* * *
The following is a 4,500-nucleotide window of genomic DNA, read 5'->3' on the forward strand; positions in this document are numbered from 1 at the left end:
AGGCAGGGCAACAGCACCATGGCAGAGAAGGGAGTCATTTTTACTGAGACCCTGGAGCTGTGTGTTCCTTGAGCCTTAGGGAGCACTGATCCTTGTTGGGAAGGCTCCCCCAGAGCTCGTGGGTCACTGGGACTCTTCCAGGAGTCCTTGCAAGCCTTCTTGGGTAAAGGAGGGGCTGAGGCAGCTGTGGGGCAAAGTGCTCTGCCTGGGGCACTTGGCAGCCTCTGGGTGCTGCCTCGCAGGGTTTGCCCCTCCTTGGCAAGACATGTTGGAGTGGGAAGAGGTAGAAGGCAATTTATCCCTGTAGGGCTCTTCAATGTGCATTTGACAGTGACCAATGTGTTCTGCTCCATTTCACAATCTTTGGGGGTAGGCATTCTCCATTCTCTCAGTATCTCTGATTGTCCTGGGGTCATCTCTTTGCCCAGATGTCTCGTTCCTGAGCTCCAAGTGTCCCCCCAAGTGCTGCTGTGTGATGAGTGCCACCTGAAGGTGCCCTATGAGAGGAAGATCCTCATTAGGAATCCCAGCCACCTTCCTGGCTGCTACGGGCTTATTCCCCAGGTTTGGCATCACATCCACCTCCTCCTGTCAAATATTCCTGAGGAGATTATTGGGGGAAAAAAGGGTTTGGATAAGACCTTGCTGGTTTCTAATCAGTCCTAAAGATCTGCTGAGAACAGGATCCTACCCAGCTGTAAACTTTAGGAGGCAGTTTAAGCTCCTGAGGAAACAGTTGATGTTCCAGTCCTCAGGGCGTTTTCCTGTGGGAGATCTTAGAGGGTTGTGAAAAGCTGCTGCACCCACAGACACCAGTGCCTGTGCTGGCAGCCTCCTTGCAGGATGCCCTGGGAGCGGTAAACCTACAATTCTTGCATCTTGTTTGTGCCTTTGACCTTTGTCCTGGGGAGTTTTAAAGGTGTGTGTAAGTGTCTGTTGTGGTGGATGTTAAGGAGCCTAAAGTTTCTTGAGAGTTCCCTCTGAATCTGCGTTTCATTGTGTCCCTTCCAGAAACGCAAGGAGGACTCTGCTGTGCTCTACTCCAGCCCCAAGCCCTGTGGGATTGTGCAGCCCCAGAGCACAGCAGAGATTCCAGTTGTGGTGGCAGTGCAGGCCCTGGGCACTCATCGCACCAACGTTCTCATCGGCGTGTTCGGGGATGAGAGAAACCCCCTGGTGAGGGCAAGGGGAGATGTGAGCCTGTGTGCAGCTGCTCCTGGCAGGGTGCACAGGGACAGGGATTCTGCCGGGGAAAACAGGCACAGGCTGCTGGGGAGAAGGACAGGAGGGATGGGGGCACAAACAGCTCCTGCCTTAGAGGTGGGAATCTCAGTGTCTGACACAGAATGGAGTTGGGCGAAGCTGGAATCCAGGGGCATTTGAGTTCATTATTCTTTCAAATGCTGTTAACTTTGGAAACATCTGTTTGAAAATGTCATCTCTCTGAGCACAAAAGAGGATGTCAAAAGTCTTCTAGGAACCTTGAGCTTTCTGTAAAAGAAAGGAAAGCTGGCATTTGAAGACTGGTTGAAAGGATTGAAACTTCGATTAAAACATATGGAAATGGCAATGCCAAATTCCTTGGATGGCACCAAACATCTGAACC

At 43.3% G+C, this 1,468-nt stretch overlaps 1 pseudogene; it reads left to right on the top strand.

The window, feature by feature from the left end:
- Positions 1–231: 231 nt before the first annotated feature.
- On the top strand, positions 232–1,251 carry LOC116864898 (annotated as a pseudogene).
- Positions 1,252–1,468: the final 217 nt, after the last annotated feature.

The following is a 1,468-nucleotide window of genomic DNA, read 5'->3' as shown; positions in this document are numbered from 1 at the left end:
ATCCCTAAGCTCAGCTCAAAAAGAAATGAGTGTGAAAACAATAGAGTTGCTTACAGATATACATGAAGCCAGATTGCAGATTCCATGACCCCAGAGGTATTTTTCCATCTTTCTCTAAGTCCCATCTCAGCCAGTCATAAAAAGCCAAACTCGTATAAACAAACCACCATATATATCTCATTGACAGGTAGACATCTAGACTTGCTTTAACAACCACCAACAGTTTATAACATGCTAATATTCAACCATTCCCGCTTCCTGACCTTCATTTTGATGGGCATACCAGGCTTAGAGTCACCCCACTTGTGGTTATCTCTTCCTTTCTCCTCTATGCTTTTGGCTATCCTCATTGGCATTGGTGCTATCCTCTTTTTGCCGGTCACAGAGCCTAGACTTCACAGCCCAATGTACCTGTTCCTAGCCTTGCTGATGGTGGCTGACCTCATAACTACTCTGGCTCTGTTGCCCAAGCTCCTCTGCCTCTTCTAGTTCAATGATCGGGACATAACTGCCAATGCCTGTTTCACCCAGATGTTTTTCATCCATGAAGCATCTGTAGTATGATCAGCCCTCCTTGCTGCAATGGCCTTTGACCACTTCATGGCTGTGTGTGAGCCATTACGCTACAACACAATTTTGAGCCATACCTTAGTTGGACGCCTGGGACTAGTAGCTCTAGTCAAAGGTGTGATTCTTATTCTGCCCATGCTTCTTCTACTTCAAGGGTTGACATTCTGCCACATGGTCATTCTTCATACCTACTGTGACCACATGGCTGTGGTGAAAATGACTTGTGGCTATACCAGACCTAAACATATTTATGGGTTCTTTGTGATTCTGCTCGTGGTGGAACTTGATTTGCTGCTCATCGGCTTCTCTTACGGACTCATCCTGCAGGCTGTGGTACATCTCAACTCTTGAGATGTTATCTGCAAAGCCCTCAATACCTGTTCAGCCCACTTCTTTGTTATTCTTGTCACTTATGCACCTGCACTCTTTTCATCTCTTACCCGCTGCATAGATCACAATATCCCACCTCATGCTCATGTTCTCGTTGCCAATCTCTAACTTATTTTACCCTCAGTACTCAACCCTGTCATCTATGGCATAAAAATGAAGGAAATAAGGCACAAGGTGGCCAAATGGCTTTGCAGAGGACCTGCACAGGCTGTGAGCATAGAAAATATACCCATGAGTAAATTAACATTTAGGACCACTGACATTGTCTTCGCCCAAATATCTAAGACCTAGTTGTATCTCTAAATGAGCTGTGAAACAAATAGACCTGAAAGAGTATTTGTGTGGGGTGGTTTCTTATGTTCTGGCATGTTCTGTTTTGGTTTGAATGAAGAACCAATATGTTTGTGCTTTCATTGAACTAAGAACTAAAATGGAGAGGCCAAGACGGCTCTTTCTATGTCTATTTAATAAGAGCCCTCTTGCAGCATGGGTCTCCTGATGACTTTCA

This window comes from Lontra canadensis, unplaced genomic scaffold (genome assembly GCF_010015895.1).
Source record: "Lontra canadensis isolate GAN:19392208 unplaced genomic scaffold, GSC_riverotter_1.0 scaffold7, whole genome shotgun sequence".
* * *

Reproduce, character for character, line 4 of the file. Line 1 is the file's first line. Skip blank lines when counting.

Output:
The window, feature by feature from the left end: